Heavy drinkers trying to stop smoking should drink less booze

If your New Year’s resolution is to stop smoking, and you are a heavy drinker, drink less booze. Heavy drinkers who are trying to stop smoking have more success if they cut back on their drinking. This is what a team of researchers from the US and Canada found.

They wrote about their study in the journal Nicotine & Tobacco Research (citation below). The authors were Sarah S Dermody, Christian S Hendershot, Allyson K Andrade, Maria Novalen, and Rachel F Tyndale.

The nicotine metabolite ratio of heavy drinkers declines if they drink less, the study showed. The nicotine metabolite ratio tells us how rapidly a person’s body metabolizes nicotine.

Harder for some people to stop smoking

Previous studies have suggested that individuals with high nicotine metabolism ratios tend to smoke more. They also find it harder to stop smoking.

Reducing people’s nicotine metabolism rate by drinking less might provide an edge when trying to stop smoking.

Heavy drinkers trying to stop smoking
Cutting back on alcohol consumption may help heavy drinkers stop smoking.

Lead author, Sarah Dermody, an Assistant Professor at Oregon State University, said:

“It takes a lot of determination to quit smoking, often several attempts. This research suggests that drinking is changing the nicotine metabolism as indexed by the nicotine metabolite ratio, and that daily smoking and heavy drinking may best be treated together.”

Nearly one in five adults both smoke and consume alcoholic drinks. Smoking is especially prevalent among heavy drinkers.

Drinking a risk factor for smoking

Consuming alcoholic beverages is a well-established risk factor for smoking. Also, smoking is a well-established risk factor for drinking.

Prof. Dermody and researchers at the Centre for Addiction and Mental Health in Toronto wanted to gain a better understanding of the links between smoking and drinking.

They studied the nicotine metabolite ratios of 22 regular daily smokers. All the smokers wanted treatment for alcohol use disorder. Alcohol use disorder is a medical term for problem drinking.

Prof. Dermody said:

“What’s really interesting is that the nicotine metabolite ratio is clinically useful. People with a higher ratio have a harder time quitting smoking cold turkey. They have are also less likely to successfully quit using nicotine replacement therapy products.”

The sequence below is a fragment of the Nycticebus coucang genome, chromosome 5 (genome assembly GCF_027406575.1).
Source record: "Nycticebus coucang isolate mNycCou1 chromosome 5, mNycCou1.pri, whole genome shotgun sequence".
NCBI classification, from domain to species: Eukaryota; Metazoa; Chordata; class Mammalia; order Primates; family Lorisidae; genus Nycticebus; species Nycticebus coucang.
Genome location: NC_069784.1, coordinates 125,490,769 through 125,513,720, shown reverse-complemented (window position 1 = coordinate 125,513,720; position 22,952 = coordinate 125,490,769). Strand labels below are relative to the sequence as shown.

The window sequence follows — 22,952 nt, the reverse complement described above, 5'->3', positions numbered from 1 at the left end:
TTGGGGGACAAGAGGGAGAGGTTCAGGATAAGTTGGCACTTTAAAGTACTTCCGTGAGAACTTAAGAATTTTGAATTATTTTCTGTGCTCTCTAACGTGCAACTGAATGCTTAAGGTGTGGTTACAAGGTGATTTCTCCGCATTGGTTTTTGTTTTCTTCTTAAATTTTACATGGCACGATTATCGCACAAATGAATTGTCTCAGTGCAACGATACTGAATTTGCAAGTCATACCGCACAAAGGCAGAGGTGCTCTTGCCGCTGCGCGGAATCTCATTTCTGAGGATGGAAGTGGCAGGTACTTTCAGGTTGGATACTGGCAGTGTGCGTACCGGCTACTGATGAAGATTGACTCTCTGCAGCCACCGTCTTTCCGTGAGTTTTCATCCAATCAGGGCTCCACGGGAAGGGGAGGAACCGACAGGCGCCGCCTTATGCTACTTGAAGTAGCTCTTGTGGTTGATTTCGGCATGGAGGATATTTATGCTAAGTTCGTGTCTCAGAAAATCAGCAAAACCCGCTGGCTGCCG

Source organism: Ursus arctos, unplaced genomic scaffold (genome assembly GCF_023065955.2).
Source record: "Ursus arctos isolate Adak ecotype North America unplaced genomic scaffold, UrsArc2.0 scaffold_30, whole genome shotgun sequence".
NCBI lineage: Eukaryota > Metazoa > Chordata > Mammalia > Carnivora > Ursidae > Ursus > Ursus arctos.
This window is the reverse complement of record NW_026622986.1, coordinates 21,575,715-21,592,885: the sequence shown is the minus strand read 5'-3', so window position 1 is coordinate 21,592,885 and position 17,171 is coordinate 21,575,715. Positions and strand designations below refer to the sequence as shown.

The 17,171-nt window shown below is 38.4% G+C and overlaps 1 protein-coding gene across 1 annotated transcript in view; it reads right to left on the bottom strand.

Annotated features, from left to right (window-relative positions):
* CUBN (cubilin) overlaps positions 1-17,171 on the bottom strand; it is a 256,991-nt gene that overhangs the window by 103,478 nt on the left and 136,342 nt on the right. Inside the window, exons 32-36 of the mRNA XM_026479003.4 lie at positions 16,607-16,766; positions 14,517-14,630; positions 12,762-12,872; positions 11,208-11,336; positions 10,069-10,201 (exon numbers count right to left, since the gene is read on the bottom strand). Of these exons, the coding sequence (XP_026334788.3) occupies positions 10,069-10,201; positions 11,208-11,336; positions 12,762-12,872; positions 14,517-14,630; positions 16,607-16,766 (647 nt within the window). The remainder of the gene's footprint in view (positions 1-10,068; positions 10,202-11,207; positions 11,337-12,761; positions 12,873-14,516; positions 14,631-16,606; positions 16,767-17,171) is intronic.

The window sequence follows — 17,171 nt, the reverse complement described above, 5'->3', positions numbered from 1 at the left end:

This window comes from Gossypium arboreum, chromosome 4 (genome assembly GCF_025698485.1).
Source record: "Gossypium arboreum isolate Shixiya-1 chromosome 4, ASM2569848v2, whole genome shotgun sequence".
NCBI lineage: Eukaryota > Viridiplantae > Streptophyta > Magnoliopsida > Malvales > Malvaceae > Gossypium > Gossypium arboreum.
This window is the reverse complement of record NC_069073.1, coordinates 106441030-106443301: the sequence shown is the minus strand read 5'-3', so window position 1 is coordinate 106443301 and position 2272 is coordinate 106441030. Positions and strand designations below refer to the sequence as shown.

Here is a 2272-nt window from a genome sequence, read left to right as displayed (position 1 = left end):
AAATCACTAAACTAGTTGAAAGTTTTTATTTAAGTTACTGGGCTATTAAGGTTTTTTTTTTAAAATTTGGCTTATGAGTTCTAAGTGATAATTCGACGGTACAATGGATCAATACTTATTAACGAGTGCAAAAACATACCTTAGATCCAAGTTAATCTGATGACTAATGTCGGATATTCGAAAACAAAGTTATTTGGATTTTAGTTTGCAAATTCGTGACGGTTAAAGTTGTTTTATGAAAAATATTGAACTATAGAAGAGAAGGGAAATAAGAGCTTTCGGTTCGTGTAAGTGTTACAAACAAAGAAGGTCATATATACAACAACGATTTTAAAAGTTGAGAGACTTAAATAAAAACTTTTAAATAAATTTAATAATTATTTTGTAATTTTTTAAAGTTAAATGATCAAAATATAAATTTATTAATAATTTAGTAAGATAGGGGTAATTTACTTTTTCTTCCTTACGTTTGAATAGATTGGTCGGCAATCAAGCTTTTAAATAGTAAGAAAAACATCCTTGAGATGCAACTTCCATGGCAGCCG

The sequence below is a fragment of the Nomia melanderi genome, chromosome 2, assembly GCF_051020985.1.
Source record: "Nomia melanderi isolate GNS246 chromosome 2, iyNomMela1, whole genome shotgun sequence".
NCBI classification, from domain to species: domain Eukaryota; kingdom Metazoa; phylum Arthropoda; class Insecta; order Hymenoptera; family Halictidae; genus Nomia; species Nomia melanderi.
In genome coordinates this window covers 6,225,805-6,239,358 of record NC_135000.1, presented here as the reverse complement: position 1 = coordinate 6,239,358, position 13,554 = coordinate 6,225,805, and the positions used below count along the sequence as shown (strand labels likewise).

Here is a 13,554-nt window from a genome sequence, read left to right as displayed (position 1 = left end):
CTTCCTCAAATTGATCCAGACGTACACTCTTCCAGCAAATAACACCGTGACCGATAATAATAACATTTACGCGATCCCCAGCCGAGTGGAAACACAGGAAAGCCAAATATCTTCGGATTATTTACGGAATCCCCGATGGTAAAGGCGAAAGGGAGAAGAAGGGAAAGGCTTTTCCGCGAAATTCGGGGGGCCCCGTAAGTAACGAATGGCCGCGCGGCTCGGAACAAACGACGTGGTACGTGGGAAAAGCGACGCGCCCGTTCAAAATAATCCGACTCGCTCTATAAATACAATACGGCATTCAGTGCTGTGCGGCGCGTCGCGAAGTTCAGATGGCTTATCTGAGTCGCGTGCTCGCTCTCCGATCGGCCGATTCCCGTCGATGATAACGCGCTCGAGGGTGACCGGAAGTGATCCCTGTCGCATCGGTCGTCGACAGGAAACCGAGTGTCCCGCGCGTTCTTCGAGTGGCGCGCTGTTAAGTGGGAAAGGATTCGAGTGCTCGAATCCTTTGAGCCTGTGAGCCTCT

When the men in the group reduced their drinking from (average) 29 to 7 drinks per week, their metabolite rates also declined.

Their findings for men replicated those of a previous study. This study, Prof. Dermody said, provides further evidence of nicotine metabolite ratio biomarkers’ value for people who are trying to stop smoking.

Nicotine metabolite ratio not such a stable index

Prof. Dermody explained:

“The nicotine metabolite ratio was thought to be a stable index, but it may not be as stable as we thought. From a clinical standpoint, that’s a positive thing, because if someone wants to stop smoking, we may want to encourage them to reduce their drinking to encourage their smoking cessation plan.”

The nicotine metabolite ratios of the women in the group did not decline. However, the authors also found that these women had not reduced their alcohol intake significantly during the study.

Regarding the study’s female participants, Prof. Dermody said:

“The rate of drinking for women in the study started low and stayed low. I anticipate that in a larger generalized study we would not see the difference between men and women like that.”

Prof. Dermody is planning a new study in which heavy drinkers take part in an intervention to reduce their alcohol intake. She also wants to try to replicate the findings from this study in a larger group.

Regarding addressing drinking and smoking together, Prof. Dermody said:

“This research is demonstrating the value in addressing both smoking and drinking together. The question now is how best to do that.”


Changes in Nicotine Metabolite Ratio among Daily Smokers receiving Treatment for Alcohol Use Disorder,” Sarah S Dermody, Christian S Hendershot, Allyson K Andrade, Maria Novalen, and Rachel F Tyndale. Nicotine & Tobacco Research, nty265. DOI: https://doi.org/10.1093/ntr/nty265.